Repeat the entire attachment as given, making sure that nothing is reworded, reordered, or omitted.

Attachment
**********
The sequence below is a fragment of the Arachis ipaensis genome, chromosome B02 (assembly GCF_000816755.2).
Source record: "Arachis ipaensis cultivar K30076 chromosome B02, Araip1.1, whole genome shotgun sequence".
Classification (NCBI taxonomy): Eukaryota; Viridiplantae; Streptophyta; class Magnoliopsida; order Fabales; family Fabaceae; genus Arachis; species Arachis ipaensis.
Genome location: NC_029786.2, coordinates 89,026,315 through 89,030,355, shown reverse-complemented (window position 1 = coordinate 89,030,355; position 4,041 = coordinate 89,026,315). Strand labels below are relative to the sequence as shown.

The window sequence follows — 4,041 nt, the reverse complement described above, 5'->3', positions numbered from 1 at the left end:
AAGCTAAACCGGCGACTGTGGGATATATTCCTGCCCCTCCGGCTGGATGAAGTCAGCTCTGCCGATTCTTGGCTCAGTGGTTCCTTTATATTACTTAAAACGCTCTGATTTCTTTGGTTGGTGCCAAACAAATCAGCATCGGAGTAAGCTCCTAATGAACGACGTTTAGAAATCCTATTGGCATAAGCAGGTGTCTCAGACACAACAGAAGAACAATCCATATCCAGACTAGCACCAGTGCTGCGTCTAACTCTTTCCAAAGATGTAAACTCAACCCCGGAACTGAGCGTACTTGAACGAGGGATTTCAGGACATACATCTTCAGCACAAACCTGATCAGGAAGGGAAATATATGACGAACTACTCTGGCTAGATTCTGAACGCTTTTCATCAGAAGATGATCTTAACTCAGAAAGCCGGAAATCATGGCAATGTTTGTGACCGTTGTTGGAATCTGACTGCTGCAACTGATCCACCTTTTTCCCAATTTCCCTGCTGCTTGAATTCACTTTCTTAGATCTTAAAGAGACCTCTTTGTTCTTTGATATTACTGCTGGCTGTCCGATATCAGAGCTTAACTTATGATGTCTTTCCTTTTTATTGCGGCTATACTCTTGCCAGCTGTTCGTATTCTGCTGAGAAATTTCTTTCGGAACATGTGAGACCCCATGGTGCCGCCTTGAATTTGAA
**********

The sequence below is a fragment of the Arachis ipaensis genome, chromosome B02 (assembly GCF_000816755.2).
Source record: "Arachis ipaensis cultivar K30076 chromosome B02, Araip1.1, whole genome shotgun sequence".
Classification (NCBI taxonomy): Eukaryota; Viridiplantae; Streptophyta; class Magnoliopsida; order Fabales; family Fabaceae; genus Arachis; species Arachis ipaensis.
Genome location: NC_029786.2, coordinates 89,026,315 through 89,030,355, shown reverse-complemented (window position 1 = coordinate 89,030,355; position 4,041 = coordinate 89,026,315). Strand labels below are relative to the sequence as shown.

The window sequence follows — 4,041 nt, the reverse complement described above, 5'->3', positions numbered from 1 at the left end:
AAGCTAAACCGGCGACTGTGGGATATATTCCTGCCCCTCCGGCTGGATGAAGTCAGCTCTGCCGATTCTTGGCTCAGTGGTTCCTTTATATTACTTAAAACGCTCTGATTTCTTTGGTTGGTGCCAAACAAATCAGCATCGGAGTAAGCTCCTAATGAACGACGTTTAGAAATCCTATTGGCATAAGCAGGTGTCTCAGACACAACAGAAGAACAATCCATATCCAGACTAGCACCAGTGCTGCGTCTAACTCTTTCCAAAGATGTAAACTCAACCCCGGAACTGAGCGTACTTGAACGAGGGATTTCAGGACATACATCTTCAGCACAAACCTGATCAGGAAGGGAAATATATGACGAACTACTCTGGCTAGATTCTGAACGCTTTTCATCAGAAGATGATCTTAACTCAGAAAGCCGGAAATCATGGCAATGTTTGTGACCGTTGTTGGAATCTGACTGCTGCAACTGATCCACCTTTTTCCCAATTTCCCTGCTGCTTGAATTCACTTTCTTAGATCTTAAAGAGACCTCTTTGTTCTTTGATATTACTGCTGGCTGTCCGATATCAGAGCTTAACTTATGATGTCTTTCCTTTTTATTGCGGCTATACTCTTGCCAGCTGTTCGTATTCTGCTGAGAAATTTCTTTCGGAACATGTGAGACCCCATGGTGCCGCCTTGAATTTGAA